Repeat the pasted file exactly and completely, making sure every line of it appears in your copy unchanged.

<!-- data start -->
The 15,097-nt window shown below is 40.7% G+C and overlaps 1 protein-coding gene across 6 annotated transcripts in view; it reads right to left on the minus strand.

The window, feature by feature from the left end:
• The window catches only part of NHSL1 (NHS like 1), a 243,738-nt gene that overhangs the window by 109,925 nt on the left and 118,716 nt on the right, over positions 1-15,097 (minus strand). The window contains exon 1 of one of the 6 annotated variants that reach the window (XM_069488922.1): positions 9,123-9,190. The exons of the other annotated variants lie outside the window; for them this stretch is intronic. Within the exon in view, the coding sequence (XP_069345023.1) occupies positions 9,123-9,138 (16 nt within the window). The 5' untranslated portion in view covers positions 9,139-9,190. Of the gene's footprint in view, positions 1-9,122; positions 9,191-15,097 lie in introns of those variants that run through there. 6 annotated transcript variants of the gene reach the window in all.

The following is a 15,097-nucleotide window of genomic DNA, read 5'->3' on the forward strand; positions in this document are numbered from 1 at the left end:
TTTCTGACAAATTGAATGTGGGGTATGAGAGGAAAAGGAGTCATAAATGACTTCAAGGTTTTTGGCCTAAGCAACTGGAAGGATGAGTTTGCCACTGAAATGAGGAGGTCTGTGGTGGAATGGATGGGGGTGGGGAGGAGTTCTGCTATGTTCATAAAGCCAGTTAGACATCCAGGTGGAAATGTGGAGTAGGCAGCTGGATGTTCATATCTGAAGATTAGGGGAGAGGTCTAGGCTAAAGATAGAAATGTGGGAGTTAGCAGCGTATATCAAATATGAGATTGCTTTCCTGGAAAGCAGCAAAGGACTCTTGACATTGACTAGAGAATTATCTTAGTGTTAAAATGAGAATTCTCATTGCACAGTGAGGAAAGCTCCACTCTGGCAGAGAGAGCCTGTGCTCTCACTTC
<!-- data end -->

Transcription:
The 15,097-nt window shown below is 40.7% G+C and overlaps 1 protein-coding gene across 6 annotated transcripts in view; it reads right to left on the minus strand.

The window, feature by feature from the left end:
• The window catches only part of NHSL1 (NHS like 1), a 243,738-nt gene that overhangs the window by 109,925 nt on the left and 118,716 nt on the right, over positions 1-15,097 (minus strand). The window contains exon 1 of one of the 6 annotated variants that reach the window (XM_069488922.1): positions 9,123-9,190. The exons of the other annotated variants lie outside the window; for them this stretch is intronic. Within the exon in view, the coding sequence (XP_069345023.1) occupies positions 9,123-9,138 (16 nt within the window). The 5' untranslated portion in view covers positions 9,139-9,190. Of the gene's footprint in view, positions 1-9,122; positions 9,191-15,097 lie in introns of those variants that run through there. 6 annotated transcript variants of the gene reach the window in all.

The following is a 15,097-nucleotide window of genomic DNA, read 5'->3' on the forward strand; positions in this document are numbered from 1 at the left end:
TTTCTGACAAATTGAATGTGGGGTATGAGAGGAAAAGGAGTCATAAATGACTTCAAGGTTTTTGGCCTAAGCAACTGGAAGGATGAGTTTGCCACTGAAATGAGGAGGTCTGTGGTGGAATGGATGGGGGTGGGGAGGAGTTCTGCTATGTTCATAAAGCCAGTTAGACATCCAGGTGGAAATGTGGAGTAGGCAGCTGGATGTTCATATCTGAAGATTAGGGGAGAGGTCTAGGCTAAAGATAGAAATGTGGGAGTTAGCAGCGTATATCAAATATGAGATTGCTTTCCTGGAAAGCAGCAAAGGACTCTTGACATTGACTAGAGAATTATCTTAGTGTTAAAATGAGAATTCTCATTGCACAGTGAGGAAAGCTCCACTCTGGCAGAGAGAGCCTGTGCTCTCACTTC